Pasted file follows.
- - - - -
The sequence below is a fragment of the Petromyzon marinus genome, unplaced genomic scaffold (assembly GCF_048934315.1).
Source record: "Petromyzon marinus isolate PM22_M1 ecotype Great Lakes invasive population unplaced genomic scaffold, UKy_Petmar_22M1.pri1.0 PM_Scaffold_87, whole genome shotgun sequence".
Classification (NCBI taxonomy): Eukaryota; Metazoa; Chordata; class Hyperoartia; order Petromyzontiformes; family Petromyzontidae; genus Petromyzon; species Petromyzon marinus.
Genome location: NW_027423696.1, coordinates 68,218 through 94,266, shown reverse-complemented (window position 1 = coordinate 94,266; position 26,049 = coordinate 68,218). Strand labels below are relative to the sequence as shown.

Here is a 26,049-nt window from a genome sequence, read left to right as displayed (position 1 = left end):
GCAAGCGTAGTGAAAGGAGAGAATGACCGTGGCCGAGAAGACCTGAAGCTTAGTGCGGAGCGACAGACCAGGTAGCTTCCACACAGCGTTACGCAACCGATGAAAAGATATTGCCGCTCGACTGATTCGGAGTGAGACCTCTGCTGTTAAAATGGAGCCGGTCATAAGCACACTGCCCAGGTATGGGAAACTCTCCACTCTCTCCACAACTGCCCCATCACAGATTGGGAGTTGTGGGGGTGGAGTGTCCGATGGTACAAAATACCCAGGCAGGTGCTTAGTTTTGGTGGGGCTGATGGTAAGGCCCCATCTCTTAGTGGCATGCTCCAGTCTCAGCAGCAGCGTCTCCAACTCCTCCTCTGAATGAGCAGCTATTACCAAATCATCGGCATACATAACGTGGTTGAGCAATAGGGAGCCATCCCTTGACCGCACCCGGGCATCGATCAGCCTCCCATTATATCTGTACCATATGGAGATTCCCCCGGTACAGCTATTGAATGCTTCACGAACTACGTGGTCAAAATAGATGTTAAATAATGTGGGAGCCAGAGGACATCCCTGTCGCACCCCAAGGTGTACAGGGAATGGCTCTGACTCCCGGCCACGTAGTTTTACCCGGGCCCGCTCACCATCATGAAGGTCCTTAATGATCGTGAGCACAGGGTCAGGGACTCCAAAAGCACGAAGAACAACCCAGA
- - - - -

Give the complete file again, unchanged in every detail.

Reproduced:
The sequence below is a fragment of the Petromyzon marinus genome, unplaced genomic scaffold (assembly GCF_048934315.1).
Source record: "Petromyzon marinus isolate PM22_M1 ecotype Great Lakes invasive population unplaced genomic scaffold, UKy_Petmar_22M1.pri1.0 PM_Scaffold_87, whole genome shotgun sequence".
Classification (NCBI taxonomy): Eukaryota; Metazoa; Chordata; class Hyperoartia; order Petromyzontiformes; family Petromyzontidae; genus Petromyzon; species Petromyzon marinus.
Genome location: NW_027423696.1, coordinates 68,218 through 94,266, shown reverse-complemented (window position 1 = coordinate 94,266; position 26,049 = coordinate 68,218). Strand labels below are relative to the sequence as shown.

Here is a 26,049-nt window from a genome sequence, read left to right as displayed (position 1 = left end):
GCAAGCGTAGTGAAAGGAGAGAATGACCGTGGCCGAGAAGACCTGAAGCTTAGTGCGGAGCGACAGACCAGGTAGCTTCCACACAGCGTTACGCAACCGATGAAAAGATATTGCCGCTCGACTGATTCGGAGTGAGACCTCTGCTGTTAAAATGGAGCCGGTCATAAGCACACTGCCCAGGTATGGGAAACTCTCCACTCTCTCCACAACTGCCCCATCACAGATTGGGAGTTGTGGGGGTGGAGTGTCCGATGGTACAAAATACCCAGGCAGGTGCTTAGTTTTGGTGGGGCTGATGGTAAGGCCCCATCTCTTAGTGGCATGCTCCAGTCTCAGCAGCAGCGTCTCCAACTCCTCCTCTGAATGAGCAGCTATTACCAAATCATCGGCATACATAACGTGGTTGAGCAATAGGGAGCCATCCCTTGACCGCACCCGGGCATCGATCAGCCTCCCATTATATCTGTACCATATGGAGATTCCCCCGGTACAGCTATTGAATGCTTCACGAACTACGTGGTCAAAATAGATGTTAAATAATGTGGGAGCCAGAGGACATCCCTGTCGCACCCCAAGGTGTACAGGGAATGGCTCTGACTCCCGGCCACGTAGTTTTACCCGGGCCCGCTCACCATCATGAAGGTCCTTAATGATCGTGAGCACAGGGTCAGGGACTCCAAAAGCACGAAGAACAACCCAGA